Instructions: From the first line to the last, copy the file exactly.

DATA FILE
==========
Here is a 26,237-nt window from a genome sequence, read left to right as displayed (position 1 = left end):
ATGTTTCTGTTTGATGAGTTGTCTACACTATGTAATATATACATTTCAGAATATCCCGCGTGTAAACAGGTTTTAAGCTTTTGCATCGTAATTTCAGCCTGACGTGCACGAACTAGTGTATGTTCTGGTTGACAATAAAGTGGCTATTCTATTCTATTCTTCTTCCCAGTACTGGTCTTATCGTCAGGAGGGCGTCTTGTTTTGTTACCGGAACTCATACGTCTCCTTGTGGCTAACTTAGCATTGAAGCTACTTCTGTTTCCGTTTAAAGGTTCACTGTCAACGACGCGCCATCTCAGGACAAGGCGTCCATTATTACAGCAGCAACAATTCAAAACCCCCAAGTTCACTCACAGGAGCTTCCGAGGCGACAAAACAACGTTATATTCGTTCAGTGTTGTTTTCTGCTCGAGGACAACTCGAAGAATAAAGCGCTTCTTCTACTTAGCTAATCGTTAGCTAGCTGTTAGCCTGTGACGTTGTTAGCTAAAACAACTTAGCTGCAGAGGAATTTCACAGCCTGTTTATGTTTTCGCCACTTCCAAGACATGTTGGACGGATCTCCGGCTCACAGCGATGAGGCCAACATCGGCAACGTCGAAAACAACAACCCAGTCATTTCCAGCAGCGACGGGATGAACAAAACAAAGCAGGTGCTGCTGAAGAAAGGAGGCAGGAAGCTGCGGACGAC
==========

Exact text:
Here is a 26,237-nt window from a genome sequence, read left to right as displayed (position 1 = left end):
ATGTTTCTGTTTGATGAGTTGTCTACACTATGTAATATATACATTTCAGAATATCCCGCGTGTAAACAGGTTTTAAGCTTTTGCATCGTAATTTCAGCCTGACGTGCACGAACTAGTGTATGTTCTGGTTGACAATAAAGTGGCTATTCTATTCTATTCTTCTTCCCAGTACTGGTCTTATCGTCAGGAGGGCGTCTTGTTTTGTTACCGGAACTCATACGTCTCCTTGTGGCTAACTTAGCATTGAAGCTACTTCTGTTTCCGTTTAAAGGTTCACTGTCAACGACGCGCCATCTCAGGACAAGGCGTCCATTATTACAGCAGCAACAATTCAAAACCCCCAAGTTCACTCACAGGAGCTTCCGAGGCGACAAAACAACGTTATATTCGTTCAGTGTTGTTTTCTGCTCGAGGACAACTCGAAGAATAAAGCGCTTCTTCTACTTAGCTAATCGTTAGCTAGCTGTTAGCCTGTGACGTTGTTAGCTAAAACAACTTAGCTGCAGAGGAATTTCACAGCCTGTTTATGTTTTCGCCACTTCCAAGACATGTTGGACGGATCTCCGGCTCACAGCGATGAGGCCAACATCGGCAACGTCGAAAACAACAACCCAGTCATTTCCAGCAGCGACGGGATGAACAAAACAAAGCAGGTGCTGCTGAAGAAAGGAGGCAGGAAGCTGCGGACGAC